He's the guy that taught me to shoot pistols almost 30 years ago. Right wrong or whatever, I will continue to handle my firearms the way he taught me....Heck I have been doing it that way for so long, even if it was wrong, I am not sure I could retrain myself this late in the game.

    On the flip side, I think the Judge is right, there should not be any friction once the stop is released...To each his own I guess....
  • BayouCritterBayouCritter Member Posts: 76 ✭✭
    edited November -1
    There is a third method of releasing a locked slide on a Glock, but it is not used as a law enforcement tactic since odds are greater that a round may not be chambered and therefore rarely acknowledged as a method of release. If the gun is held at a certain angle and a full magazine is quickly loaded, the slide will release automatically.

    Per my agencies policy for the reasons giving by JudgeColt, I instruct my officers to pull back and quickly release the slide.
  • gundummygundummy Member Posts: 281 ✭✭✭
    edited November -1
    Judge, I agree that people do ride the slide when they pull it back to release, thus possibly not chamering a round completely. Alot of newbies at the range do that and I try to correct it right away if I can. They seem to think that it will hurt the gun. I also agree that there is little or no friction once lever is depressed. The wear I was talking about is where the stop and the slide lock up, no where else.

    And Cliff, I think the stop is there to hold the slide open (to stop the slide from going forward). All the different gun manuals I have either calls this lever a "slide catch lever" or a "slide stop". None of the ones I have actually calls it a "slide release". My Sig manual actually says you can use lever to release slide or pull back slightly then release, so either way is acceptable to Sig. Sounds like it really does not matter and is a personal preference. Keep it coming, however, some of the reasonings are very interesting. GD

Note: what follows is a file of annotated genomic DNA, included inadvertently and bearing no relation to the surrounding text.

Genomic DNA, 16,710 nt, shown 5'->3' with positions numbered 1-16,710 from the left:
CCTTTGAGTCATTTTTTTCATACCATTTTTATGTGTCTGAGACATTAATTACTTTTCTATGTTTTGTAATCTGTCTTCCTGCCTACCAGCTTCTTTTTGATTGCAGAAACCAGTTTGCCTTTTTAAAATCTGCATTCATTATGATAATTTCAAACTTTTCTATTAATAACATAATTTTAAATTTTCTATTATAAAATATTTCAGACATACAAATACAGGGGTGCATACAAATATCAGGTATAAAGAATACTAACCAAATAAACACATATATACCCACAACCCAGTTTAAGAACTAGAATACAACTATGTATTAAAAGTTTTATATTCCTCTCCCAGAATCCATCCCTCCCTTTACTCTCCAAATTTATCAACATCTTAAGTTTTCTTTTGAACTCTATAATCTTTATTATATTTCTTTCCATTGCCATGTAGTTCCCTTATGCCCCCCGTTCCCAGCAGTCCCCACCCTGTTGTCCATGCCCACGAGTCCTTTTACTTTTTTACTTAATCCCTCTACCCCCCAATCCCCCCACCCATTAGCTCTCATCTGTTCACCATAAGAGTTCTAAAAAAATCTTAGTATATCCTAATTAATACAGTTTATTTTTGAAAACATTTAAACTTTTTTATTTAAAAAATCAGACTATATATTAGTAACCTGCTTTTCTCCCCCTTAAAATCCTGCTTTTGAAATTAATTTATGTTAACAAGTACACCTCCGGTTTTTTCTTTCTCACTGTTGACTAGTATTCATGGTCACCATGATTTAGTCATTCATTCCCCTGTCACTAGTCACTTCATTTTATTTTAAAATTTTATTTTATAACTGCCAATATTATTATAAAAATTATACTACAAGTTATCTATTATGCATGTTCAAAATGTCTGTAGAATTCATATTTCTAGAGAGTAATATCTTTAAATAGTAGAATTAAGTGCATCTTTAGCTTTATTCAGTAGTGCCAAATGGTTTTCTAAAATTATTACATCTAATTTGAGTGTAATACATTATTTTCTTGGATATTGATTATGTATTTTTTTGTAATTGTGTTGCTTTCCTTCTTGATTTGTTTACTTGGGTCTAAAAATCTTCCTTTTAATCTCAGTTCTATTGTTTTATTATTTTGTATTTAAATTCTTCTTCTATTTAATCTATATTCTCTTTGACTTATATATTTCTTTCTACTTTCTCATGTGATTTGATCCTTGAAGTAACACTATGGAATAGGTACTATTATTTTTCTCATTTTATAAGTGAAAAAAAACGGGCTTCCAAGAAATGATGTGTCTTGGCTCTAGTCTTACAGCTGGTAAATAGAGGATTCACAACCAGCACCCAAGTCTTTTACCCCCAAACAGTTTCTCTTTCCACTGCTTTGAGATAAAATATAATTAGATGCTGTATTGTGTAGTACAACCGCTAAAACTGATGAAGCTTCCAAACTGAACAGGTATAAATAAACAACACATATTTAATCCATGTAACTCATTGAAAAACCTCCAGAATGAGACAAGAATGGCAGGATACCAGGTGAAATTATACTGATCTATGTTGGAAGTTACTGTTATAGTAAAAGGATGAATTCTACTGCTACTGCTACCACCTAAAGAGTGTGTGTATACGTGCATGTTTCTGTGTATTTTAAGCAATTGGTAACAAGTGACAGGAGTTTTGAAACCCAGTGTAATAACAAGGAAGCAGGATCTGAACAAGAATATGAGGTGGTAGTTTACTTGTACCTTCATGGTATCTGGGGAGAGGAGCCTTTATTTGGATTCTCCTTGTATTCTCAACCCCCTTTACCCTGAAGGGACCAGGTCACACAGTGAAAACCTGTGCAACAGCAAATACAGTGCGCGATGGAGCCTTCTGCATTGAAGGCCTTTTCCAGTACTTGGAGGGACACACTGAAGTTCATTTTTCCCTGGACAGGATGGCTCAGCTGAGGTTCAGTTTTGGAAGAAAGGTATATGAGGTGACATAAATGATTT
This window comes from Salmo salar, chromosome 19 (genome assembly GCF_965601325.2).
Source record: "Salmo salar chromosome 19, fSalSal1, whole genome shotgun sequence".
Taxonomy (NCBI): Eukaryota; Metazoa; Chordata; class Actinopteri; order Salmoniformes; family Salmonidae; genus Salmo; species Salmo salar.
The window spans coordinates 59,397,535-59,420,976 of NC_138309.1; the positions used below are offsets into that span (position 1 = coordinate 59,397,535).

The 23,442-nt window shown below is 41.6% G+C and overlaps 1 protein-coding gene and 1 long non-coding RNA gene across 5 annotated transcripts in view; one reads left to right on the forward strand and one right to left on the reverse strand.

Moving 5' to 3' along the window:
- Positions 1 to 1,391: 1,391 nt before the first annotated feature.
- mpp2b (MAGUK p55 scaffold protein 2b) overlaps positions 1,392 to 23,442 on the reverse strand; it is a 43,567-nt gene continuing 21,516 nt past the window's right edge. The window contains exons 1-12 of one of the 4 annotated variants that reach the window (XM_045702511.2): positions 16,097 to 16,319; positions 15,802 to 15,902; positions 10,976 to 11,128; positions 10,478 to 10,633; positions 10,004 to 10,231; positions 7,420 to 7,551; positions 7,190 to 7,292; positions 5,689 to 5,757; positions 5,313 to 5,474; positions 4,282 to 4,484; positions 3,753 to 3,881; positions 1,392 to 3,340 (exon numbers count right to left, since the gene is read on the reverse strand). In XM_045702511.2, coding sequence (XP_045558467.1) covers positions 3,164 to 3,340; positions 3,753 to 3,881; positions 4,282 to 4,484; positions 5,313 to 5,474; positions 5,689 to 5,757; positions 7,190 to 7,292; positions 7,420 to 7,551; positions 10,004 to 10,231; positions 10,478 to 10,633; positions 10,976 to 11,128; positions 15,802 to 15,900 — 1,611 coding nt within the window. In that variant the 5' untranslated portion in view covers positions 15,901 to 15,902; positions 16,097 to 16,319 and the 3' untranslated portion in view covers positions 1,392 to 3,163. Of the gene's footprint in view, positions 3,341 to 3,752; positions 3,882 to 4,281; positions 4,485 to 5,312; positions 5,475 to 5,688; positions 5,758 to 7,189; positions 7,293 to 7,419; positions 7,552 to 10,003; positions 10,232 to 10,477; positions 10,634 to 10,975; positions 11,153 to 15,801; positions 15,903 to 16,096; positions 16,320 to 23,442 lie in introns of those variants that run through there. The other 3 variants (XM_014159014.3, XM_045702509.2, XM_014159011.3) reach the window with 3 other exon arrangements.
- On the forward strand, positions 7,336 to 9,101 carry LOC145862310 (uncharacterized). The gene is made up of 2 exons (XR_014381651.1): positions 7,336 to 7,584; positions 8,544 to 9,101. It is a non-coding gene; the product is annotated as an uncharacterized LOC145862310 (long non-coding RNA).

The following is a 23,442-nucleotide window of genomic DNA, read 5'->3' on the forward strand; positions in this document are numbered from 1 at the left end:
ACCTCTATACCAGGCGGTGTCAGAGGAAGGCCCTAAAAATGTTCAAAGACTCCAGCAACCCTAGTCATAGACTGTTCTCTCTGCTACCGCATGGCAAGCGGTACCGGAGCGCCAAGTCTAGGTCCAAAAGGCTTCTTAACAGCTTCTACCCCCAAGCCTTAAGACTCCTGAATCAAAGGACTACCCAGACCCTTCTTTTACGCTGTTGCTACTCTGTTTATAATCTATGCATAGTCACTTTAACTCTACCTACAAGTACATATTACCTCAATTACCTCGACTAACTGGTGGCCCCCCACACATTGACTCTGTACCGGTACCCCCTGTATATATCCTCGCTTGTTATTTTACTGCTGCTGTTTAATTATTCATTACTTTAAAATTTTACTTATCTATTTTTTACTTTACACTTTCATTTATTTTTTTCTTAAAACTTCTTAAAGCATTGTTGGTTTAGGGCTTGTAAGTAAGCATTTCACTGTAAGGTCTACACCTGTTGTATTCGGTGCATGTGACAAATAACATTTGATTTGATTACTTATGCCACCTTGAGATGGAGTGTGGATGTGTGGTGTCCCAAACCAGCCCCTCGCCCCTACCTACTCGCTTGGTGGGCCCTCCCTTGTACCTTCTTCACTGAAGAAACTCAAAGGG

• cliffdropover1cliffdropover1 Member Posts: 136 ✭✭✭
    edited November -1
    Yes the "slide stop" is used to hold the slide open. But all of these also have as a part of the "stop" a lever, button, etc. that when pushed is used to release the slide. If the manufacturers didn't want you to use it as such, it wouldn't be made this way. Anyway, either method of releasing the slide is acceptable.
  • binderbinder Member Posts: 242 ✭✭✭
    edited November -1
    When there are citizens around you and you have to fire your weapon, the way to close the chamber is the way YOU feel is the SAFEST.
    Ultimately if you shoot, or fire your weapon and hurt an unintended
    target, you are the one responsible. Find the way that works best for you and practice it on the range so if the gun accidentally discharges no one gets hurt.
  • JudgeColtJudgeColt Member Posts: 1,802 ✭✭✭✭✭
    edited November -1
    I still disagree with gundummy that the slide stop causes drag on the slide. If the slide stop is pushed down to release the slide, it ceases to be in contact with the slide at all. True, it will have friction until it clears the notch, but then there is no contact, unless you can let up on the release before the slide goes all the way forward. I am not sure my reaction time is that fast, and I would see no reason to try to do it.

    As far as the "slide stop" not being a "slide release," the brakes on a car are not identified as "car release" either, but, to let the car go forward (or backward), they are released. The purpose of the slide stop is to release the slide when desired. If it were not so, all guns would be like a PPK or other guns with no external slide stop release.

    Edited by - JudgeColt on 05/01/2002 13:33:06